When I wake up, every morning feels like a bright new day - which I’m lucky to able to say considering I went completely blind in 2008 over the space of about three days. For eight long years after that, I was totally reliant on either my wife, Elaine, or one of our four children, to take me everywhere. I couldn’t go more than a few steps from my front door alone.
I’ll never forget being in that doctor’s office ten years ago. I ended up there because one day, out of the blue, I started seeing what I’d describe as sparklers – like flashes of light – in my left eye. I went straight to my GP, but he said everything seemed to be OK. The next day, I couldn’t see well enough to do my contract cleaning job. This time I went to the optician, who sent me straight to hospital with a suspected detached retina.
As Elaine and I sat in his office, the hospital doctor asked if he could bring two students in as he delivered his test findings to us. Of course we agreed, and he then proceeded to explain my diagnosis to the students before he’d actually told me. In the most matter-of-fact way, he told them that my retina and macula were coming away from the back of my eye, which meant that I would go blind. It was only when he used the words ‘and he’ll never drive again’ that I finally felt able to chip in to their conversation. “Umm, what do you mean?” was all I could say, and then the doctor remembered that I was there and started talking to me.
Hearing his words hit me like a brick. It was particularly devastating news because I already had a false right eye after injuring it when I was small. This meant I was going to be completely blind. Elaine and I left his office, devastated, and were just left to get a taxi home. I remember my son-in-law had to go and pick my van up from where I’d parked it for the optician’s appointment.
Waking up the next day, I asked Elaine to turn the bedside lamp on and when she replied that it was already on, that’s when I knew it’d happened.
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Soon after, I started losing it a bit. My mind started playing tricks on me. I would imagine faces that weren’t there, because my brain was paranoid that there were people there I couldn’t see. Any bang or sudden noise would startle me. It was terrifying.
It’s probably no surprise to hear that I quickly developed depression; it was a very, very dark time in every sense. I couldn’t work, so my small contract cleaning company disappeared as contracts came to an end and I couldn’t renew them. Elaine and I lost our dream home in Cartmel, Cumbria, not only because we couldn’t keep up with the mortgage, but also because I couldn’t do any DIY or maintenance on it. I had always been busy making a life for myself before, whether that was working, being with my family, or enjoying much-loved hobbies. I loved going to the gym, doing karate, playing the guitar and collecting cars. All of it disappeared and I was left with only my faith, and my family, to keep me going.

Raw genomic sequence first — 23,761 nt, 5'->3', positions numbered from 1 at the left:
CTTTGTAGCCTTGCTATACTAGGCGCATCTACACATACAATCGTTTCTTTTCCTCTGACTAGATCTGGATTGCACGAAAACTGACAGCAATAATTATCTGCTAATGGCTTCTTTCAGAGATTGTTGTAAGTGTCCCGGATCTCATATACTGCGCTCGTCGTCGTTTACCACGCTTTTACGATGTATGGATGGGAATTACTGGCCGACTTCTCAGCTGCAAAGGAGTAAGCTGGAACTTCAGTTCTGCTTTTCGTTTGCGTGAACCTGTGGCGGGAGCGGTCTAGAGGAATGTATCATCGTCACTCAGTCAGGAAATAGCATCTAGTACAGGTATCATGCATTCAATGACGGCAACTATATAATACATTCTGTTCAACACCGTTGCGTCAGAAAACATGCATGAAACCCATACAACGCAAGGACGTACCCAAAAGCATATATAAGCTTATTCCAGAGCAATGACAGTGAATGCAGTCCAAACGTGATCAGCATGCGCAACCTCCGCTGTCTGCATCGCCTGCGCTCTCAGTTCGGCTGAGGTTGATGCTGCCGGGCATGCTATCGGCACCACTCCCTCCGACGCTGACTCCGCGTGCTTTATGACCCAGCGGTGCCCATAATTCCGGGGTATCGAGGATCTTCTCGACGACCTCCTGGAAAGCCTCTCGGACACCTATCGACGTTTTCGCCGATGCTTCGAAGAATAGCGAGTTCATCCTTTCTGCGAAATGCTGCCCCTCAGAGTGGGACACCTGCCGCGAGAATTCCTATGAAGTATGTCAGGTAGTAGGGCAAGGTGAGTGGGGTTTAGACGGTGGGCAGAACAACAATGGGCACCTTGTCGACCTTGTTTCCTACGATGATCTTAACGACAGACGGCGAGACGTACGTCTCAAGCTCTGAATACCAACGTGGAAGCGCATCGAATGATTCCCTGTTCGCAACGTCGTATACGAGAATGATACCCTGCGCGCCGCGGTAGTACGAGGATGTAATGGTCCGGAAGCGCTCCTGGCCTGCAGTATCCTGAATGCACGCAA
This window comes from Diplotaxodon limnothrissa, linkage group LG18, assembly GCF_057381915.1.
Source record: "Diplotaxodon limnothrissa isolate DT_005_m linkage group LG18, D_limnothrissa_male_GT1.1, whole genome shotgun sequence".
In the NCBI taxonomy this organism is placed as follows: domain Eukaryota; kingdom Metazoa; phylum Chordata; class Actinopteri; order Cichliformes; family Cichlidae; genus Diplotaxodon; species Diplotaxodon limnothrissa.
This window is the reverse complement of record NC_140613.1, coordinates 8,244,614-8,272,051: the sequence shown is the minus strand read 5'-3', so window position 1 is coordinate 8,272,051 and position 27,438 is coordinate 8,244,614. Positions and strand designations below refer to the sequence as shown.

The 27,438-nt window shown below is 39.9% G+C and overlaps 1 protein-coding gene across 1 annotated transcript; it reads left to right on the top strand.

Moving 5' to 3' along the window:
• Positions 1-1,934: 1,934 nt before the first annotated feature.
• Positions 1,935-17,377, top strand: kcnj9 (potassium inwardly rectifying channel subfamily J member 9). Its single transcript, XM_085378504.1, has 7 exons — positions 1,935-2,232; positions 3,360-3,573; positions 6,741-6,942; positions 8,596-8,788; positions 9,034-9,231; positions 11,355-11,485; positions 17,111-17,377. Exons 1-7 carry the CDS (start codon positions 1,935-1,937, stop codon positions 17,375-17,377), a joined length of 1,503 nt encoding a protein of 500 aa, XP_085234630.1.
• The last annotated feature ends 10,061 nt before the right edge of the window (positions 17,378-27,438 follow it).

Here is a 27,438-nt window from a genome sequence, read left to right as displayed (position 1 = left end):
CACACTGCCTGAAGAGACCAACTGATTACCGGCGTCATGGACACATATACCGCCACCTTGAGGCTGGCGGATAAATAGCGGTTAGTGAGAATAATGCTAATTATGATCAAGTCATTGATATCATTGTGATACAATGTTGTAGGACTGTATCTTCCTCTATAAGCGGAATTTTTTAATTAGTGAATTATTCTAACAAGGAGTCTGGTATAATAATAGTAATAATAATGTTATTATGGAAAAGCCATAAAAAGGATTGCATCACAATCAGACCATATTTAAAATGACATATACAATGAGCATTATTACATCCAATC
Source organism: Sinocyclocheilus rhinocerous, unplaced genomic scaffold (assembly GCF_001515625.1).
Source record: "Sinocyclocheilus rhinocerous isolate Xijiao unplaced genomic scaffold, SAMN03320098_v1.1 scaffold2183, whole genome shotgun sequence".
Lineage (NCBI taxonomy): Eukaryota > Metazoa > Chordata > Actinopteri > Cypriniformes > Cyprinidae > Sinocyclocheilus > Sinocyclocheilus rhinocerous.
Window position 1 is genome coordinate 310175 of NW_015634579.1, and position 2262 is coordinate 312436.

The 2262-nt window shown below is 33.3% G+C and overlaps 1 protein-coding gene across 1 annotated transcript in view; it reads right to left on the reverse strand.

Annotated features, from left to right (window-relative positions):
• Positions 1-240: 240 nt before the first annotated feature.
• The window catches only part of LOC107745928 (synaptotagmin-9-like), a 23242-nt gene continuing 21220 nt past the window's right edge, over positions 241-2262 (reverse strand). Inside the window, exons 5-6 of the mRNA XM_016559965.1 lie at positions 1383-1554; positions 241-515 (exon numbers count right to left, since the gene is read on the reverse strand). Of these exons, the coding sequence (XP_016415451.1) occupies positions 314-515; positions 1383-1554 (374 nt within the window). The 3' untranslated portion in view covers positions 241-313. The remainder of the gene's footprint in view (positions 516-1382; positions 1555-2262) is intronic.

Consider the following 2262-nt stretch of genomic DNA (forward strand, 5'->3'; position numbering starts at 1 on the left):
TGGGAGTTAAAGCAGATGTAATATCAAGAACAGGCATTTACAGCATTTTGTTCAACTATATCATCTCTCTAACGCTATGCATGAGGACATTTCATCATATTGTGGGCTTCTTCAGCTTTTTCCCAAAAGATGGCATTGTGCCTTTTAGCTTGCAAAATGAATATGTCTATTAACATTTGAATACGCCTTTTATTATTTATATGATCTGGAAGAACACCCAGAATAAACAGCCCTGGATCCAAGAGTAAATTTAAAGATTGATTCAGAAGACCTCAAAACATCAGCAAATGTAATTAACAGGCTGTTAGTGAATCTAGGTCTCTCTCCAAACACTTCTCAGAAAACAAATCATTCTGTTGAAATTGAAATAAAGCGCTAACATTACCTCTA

We moved back down to Heswall in the Wirral, into a much smaller place. I did have some training to use a long cane, but I hated the sound of it tapping away on the pavement, it made me much too self-aware to go out by myself. I shrank away to become someone who was too frightened even to answer my own front door. My confidence in there being someone trustworthy on the other side just wasn’t there.
I’d heard of guide dogs but I thought I was such a hopeless case that I couldn’t have one – I honestly thought I was too blind. In November 2015 we came across a statue of a guide dog on a trip to Wallasey in Cheshire, where the UK’s first guide dogs were trained, and it made us wonder if I could get one. We enquired and I applied right away.
Oscar changed absolutely everything. I’d had pet dogs before so I had no trouble letting one back into my life, but I had no idea just how priceless Oscar would become. He’s far more than a way for me to get around, he’s given me the confidence to speak to people again. I’ve always been a people person, and having Oscar brought me back to being me. It’s a good job, because now people are always coming up to us to talk to Oscar! Before, they’d speak to whoever was with me, even if it was about me, like I wasn’t there. Now, people seem to make a beeline for us. They still ask me if I’m the one from the old advert to sponsor a puppy for the charity Guide Dogs, and when they say they sponsor a puppy, I tell them how much Oscar has changed my life and how grateful I am to them for playing a part in that.
We walk to my daughter’s home most days, which is about 20 minutes away. I can help Elaine by popping down to the shop to pick up some milk or bread for her. She loves it now I can get out of the house and leave her to have some peace and quiet! I know it doesn’t sound like much but when you’ve felt like a prisoner in your own home, it means the world. Elaine and I have even taken Oscar on holiday to Scotland and to Northumberland with us. He loves the attention he gets from our fellow tourists.
If I’m ever sat in the house and my sight loss is getting to me a bit, it’s like Oscar knows and he comes and puts his chin on my knee. Then he’ll bring me a toy and make me play with him until I’ve forgotten about being sad. I’m happy to say that I have the confidence to answer my front door again; Oscar barks and comes with me so I know everything will be all right.
During my dark days, I didn’t see the point in getting up, in getting dressed, in having a shave. Now, I put Oscar’s harness on, and off we go.
How It Feels is a weekly blogs series which aims to shine a light on people’s stories, covering subjects where voices are rarely heard. If you want to get involved, please email firstname.lastname@example.org